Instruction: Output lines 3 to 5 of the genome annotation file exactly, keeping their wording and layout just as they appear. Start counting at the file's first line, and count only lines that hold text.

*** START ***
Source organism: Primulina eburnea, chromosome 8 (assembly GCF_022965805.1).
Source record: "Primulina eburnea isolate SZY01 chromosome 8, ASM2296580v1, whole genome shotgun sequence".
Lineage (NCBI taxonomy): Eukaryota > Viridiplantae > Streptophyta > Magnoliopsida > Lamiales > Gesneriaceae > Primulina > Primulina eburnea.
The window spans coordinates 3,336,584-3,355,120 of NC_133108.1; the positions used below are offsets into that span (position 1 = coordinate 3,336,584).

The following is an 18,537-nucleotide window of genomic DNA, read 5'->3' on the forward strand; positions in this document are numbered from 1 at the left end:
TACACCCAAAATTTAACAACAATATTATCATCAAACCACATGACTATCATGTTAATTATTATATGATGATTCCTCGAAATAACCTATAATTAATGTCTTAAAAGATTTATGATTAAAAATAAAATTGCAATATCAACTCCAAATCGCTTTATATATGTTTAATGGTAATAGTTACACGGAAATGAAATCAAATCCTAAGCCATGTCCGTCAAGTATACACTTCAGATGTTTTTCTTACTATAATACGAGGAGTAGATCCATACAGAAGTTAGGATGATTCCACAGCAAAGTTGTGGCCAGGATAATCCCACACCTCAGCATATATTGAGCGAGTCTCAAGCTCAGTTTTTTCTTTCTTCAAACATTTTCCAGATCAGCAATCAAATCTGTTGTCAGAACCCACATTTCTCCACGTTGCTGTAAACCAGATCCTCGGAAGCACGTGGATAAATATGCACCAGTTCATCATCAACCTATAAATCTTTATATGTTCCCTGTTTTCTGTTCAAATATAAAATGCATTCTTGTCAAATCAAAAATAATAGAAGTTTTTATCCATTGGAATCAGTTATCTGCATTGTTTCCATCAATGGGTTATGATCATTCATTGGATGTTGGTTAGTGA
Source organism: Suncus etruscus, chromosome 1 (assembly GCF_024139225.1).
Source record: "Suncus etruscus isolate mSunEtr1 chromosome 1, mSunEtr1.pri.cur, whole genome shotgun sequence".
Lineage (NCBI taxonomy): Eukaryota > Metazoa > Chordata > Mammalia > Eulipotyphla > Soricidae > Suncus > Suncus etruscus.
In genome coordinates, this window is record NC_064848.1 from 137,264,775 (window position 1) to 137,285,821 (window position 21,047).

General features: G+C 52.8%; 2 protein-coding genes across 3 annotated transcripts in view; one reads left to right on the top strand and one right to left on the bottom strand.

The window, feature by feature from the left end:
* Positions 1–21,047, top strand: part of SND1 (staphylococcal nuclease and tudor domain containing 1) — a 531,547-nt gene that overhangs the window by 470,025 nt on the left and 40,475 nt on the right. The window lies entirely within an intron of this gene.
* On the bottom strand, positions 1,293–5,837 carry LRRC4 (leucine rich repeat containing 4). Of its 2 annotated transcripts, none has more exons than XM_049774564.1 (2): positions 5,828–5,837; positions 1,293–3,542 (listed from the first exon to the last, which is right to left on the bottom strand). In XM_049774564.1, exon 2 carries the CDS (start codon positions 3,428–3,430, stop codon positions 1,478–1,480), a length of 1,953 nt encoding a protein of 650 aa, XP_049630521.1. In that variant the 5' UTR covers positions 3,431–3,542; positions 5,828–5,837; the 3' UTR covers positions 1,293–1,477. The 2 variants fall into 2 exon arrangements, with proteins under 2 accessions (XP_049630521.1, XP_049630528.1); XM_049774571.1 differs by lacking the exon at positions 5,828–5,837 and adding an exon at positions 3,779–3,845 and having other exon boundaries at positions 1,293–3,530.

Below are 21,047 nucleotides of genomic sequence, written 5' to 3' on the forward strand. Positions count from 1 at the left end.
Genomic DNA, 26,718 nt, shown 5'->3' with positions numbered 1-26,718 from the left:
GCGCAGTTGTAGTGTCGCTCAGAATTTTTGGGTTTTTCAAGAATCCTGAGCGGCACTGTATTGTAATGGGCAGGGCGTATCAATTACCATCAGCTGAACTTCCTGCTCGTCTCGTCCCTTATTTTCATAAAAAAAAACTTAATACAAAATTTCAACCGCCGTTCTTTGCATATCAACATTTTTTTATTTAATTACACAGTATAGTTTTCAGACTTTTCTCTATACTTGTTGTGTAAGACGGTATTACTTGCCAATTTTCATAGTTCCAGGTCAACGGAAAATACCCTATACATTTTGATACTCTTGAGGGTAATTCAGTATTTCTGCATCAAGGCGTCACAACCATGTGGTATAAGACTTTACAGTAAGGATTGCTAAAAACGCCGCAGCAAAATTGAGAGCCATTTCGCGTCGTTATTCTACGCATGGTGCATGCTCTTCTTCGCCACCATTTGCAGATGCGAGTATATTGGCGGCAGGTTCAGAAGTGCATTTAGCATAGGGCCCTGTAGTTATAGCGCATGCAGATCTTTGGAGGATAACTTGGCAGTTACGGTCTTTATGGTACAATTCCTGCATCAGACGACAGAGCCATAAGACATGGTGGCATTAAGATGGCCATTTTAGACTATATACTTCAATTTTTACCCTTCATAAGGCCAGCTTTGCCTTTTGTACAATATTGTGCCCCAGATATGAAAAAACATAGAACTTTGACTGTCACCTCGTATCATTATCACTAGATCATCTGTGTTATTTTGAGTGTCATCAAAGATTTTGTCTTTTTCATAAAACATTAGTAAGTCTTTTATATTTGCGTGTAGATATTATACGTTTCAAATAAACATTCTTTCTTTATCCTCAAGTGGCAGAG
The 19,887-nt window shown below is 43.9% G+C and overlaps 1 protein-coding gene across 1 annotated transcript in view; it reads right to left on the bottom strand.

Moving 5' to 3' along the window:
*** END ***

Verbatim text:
Lineage (NCBI taxonomy): Eukaryota > Viridiplantae > Streptophyta > Magnoliopsida > Lamiales > Gesneriaceae > Primulina > Primulina eburnea.
The window spans coordinates 3,336,584-3,355,120 of NC_133108.1; the positions used below are offsets into that span (position 1 = coordinate 3,336,584).

The following is an 18,537-nucleotide window of genomic DNA, read 5'->3' on the forward strand; positions in this document are numbered from 1 at the left end: